There is no doubt that the media highlights pharmaceutical companies' tendencies to raise prices of drugs that are vitally necessary to certain groups of people, but novelists often shine a light on other frightening instances. The safety of drugs often come into question, and in The Death of Distant Stars, Deborah Hawkins introduces a young woman whose husband died because of a drug he was given for hypertension.
Public Defender Kathryn Andrews believes that the medication her husband was prescribed was not sufficiently tested, and finds her way to Plaintiff's attorney Hugh Mahoney. Hugh is the "best in the business," and prides himself in handling the toughest of class action suits. Both Kathryn and Hugh are strong characters who are determined to win, and watching them handle this case and their personal lives makes for some very intense reading.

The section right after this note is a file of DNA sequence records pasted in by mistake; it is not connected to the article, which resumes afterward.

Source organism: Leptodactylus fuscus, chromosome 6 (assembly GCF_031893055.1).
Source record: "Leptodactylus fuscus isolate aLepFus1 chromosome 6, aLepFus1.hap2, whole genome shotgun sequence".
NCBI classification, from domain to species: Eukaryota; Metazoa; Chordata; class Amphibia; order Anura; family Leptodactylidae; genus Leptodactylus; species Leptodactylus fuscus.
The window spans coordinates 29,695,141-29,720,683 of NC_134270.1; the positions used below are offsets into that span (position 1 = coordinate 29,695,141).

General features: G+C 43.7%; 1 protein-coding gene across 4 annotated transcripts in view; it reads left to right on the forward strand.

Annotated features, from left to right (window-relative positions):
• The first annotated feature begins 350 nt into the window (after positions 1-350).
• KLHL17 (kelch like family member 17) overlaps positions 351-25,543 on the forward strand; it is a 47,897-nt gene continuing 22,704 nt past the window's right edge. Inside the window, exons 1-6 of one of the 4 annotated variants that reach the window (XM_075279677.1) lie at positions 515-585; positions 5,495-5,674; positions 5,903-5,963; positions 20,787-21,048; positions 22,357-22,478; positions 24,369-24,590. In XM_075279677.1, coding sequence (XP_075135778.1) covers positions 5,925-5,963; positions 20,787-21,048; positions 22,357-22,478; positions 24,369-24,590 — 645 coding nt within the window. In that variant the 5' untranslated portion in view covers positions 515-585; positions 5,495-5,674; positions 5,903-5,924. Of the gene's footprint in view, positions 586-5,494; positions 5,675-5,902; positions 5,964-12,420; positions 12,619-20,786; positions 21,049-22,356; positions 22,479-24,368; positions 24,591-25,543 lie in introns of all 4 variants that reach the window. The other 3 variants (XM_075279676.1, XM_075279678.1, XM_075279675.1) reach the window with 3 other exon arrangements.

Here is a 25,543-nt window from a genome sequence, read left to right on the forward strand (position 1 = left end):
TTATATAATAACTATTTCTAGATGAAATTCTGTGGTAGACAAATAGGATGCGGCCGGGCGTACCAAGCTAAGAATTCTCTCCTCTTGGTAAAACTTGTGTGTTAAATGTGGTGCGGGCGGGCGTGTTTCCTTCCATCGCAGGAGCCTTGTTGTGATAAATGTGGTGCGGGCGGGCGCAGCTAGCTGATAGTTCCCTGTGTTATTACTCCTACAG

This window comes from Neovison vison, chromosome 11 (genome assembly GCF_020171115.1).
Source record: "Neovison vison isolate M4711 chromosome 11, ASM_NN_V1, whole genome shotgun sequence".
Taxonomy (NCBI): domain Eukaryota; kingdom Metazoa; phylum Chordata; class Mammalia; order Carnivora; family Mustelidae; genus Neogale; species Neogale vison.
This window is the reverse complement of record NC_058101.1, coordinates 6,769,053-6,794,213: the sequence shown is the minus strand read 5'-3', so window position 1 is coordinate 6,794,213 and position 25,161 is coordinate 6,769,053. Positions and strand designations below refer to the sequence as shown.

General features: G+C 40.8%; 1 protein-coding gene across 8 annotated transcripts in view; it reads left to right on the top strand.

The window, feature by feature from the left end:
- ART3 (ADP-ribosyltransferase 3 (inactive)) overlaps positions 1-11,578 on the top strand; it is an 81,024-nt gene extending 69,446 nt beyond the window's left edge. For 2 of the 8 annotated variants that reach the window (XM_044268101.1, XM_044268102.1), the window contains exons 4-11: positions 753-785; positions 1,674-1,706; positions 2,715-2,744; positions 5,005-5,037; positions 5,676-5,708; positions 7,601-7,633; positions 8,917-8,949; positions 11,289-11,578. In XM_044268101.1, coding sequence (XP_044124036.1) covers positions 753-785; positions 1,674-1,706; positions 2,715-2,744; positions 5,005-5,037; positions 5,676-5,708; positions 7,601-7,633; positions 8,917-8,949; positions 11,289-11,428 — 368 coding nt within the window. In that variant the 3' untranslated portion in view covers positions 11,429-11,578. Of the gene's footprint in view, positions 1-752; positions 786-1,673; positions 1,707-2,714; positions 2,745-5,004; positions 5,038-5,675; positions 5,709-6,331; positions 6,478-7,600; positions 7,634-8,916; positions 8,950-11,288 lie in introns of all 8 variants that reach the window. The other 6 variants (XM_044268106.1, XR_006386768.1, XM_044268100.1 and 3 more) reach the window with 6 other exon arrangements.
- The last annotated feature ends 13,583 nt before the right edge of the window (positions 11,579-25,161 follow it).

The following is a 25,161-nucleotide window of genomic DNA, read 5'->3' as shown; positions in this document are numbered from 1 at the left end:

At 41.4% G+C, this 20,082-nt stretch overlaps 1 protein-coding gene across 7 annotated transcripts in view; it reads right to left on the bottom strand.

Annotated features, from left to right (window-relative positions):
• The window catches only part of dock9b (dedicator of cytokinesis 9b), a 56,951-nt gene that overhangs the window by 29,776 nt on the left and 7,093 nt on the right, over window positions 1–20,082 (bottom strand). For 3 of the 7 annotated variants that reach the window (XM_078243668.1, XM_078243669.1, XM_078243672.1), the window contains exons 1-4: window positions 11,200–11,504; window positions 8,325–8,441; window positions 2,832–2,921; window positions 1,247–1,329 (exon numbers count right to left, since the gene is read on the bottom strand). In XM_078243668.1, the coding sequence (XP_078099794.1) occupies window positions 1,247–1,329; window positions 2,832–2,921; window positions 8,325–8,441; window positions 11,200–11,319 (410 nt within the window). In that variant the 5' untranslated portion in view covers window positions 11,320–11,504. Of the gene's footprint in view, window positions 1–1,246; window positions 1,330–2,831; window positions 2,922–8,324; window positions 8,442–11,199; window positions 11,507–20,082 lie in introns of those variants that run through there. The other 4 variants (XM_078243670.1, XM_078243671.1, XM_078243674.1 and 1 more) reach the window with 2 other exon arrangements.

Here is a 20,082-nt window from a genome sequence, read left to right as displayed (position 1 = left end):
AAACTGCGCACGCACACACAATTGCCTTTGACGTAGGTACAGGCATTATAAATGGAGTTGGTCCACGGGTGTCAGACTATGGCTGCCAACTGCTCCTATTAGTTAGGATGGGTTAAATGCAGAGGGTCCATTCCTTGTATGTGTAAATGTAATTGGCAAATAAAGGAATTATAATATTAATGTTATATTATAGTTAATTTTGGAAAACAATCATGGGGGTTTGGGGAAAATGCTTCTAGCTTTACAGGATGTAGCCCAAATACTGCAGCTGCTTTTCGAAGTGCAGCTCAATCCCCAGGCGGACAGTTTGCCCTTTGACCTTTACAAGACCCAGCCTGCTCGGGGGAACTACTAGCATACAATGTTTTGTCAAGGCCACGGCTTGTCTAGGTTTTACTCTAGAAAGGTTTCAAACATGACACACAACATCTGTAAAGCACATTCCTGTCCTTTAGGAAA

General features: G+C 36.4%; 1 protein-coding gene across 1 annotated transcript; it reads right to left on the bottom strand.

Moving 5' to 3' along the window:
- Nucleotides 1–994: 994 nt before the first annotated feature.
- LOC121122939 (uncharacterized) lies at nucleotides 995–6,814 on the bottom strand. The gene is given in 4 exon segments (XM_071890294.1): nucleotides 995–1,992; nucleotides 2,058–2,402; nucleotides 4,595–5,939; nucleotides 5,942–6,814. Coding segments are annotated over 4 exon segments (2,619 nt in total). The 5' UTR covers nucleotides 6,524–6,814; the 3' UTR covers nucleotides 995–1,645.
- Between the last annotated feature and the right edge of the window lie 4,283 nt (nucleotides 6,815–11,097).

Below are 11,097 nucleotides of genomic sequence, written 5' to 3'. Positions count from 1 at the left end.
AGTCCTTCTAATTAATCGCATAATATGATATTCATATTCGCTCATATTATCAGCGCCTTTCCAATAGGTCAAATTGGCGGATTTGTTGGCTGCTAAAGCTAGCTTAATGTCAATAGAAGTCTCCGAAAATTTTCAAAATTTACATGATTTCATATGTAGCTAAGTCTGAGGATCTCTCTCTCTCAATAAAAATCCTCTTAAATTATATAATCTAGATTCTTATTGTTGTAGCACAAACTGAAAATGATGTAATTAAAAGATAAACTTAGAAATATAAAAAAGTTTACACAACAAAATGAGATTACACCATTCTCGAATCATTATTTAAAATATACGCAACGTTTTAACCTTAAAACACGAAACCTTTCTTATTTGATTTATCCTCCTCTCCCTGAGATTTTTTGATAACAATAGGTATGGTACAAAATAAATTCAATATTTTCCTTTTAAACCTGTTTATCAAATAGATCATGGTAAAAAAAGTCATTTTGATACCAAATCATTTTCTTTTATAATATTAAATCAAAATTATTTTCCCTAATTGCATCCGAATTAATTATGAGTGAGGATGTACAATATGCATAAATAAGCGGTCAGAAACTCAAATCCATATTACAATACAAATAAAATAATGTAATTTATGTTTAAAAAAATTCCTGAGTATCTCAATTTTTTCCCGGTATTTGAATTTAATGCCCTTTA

There is evidence of a cover-up where Wycliffe Pharmaceuticals is concerned, and there are attempts made on Kathryn's life as the book progresses. When witnesses begin to die and accusations begin to fly, Hugh finds himself in deeper than he thought. Even Kathryn's perfect marriage had secrets, and the reader is swept into a story with many angles.
The court scenes are fairly realistic, and the characters are compelling in this fight against a company that seems to be untouchable. Although the book was probably a bit longer than it needed to be, and there were slow moments, I did enjoy it and have just ordered the author's previously written book.
Publisher - Amazon Digital Services LLC
Date of Publication - August 19, 2016